The skills web designers acquire can be transferred to almost any subcategory of B2C tech. Web developers have to learn to code, a skill that is ‘future-proof’ in terms of market value. You could veer off towards mobile app development, cryptocurrency trading, user experience design and many other analytic-driven areas of consumer-facing tech. This should help reassure you on late nights after your third cup of cold coffee when struggling for motivation; no hour of web design work is wasted. 

Earning Potential

Earning Potential

Up until a few years ago, web designers/developers were far from highly paid. Recently, however, salaries shot up significantly, particularly in the UK (catching up with higher US rates), and now a standard salary ranges from £40k-50k.

As a freelance, of course, your pay will depend on how much work you can secure and how effective you are at managing a client network, but the earning potential is significant, especially for those that specialise in sought-after coding languages like PHP, C# and .NET. What is more, a career as a web developer/designer can easily lead to other, better-paid jobs in tech. A User Interface web developer, for example, has a median salary of £100,000 in the UK.

This role, as well as many others in the tech sector, has seen a drastic increase in demand over the past few years, and progress does not show signs of stopping. Stepping into the shoes of a web designer could potentially carry you to one of these highly popular positions, but even if you stick with web design, the money is still impressive.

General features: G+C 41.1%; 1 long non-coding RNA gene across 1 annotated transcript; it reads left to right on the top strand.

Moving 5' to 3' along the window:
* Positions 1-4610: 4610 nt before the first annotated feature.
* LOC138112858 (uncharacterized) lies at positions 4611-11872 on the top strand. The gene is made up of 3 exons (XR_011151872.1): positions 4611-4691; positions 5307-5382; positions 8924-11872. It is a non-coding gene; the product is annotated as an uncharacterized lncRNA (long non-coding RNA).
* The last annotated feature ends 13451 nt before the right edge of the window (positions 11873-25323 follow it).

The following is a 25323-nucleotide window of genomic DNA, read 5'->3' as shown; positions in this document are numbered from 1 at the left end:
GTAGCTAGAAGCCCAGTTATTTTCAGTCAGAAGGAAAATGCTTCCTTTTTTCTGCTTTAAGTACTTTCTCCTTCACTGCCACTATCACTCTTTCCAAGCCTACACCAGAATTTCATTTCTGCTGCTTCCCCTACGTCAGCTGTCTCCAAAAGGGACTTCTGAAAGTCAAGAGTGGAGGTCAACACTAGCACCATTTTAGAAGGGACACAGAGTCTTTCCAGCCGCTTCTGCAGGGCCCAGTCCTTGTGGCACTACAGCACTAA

Independent, But Not Too Independent

One of the biggest concerns people have about freelance work is the solitude it brings. Yes, you can choose your hours, control your schedule, and map out your week in the way that suits you best, but ultimately a large chunk of your time is spent alone, punching away at keyboards, fending off insanity.

Independent app developers feel this most acutely. But as a freelance designer, you will be constantly liaising with clients, learning about their business, listening to their ideas, and incorporating their vision into the website. As such, you will be in regular contact with humanity, if only just to check in with clients and make sure everything is on track.  

Many adults in the current time do not envy the position of the younger generation. The world seems more fraught with confusion than ever before, and the task of selecting a discipline out of the thousands that already exist (and the new fields that are constantly, newly emerging) can be daunting to say the least.

But, for those with creative inclinations that still want to carve a well-paid career path, spare a moment to look at freelance web design — it may well fit your job criteria to a T. 

Author Bio:
Theo Reilly is an independent content writer for Koreti whose goal is to counteract stale writing in business blogs. Theo has particular interest in business and marketing-related matters surrounding the online world, web design, exhibitions, and events.